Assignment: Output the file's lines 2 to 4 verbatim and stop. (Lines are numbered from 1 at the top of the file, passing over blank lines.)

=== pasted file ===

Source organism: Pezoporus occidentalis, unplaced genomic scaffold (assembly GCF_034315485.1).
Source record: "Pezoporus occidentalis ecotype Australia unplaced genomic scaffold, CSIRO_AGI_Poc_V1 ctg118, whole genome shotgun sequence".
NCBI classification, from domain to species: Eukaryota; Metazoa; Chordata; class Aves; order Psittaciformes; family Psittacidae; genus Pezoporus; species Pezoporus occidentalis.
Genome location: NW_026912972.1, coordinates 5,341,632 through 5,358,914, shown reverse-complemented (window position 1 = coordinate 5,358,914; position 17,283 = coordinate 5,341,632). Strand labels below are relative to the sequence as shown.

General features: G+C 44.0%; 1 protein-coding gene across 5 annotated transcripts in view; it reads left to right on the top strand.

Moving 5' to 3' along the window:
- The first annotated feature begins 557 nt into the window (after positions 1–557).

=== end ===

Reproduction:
Source record: "Pezoporus occidentalis ecotype Australia unplaced genomic scaffold, CSIRO_AGI_Poc_V1 ctg118, whole genome shotgun sequence".
NCBI classification, from domain to species: Eukaryota; Metazoa; Chordata; class Aves; order Psittaciformes; family Psittacidae; genus Pezoporus; species Pezoporus occidentalis.
Genome location: NW_026912972.1, coordinates 5,341,632 through 5,358,914, shown reverse-complemented (window position 1 = coordinate 5,358,914; position 17,283 = coordinate 5,341,632). Strand labels below are relative to the sequence as shown.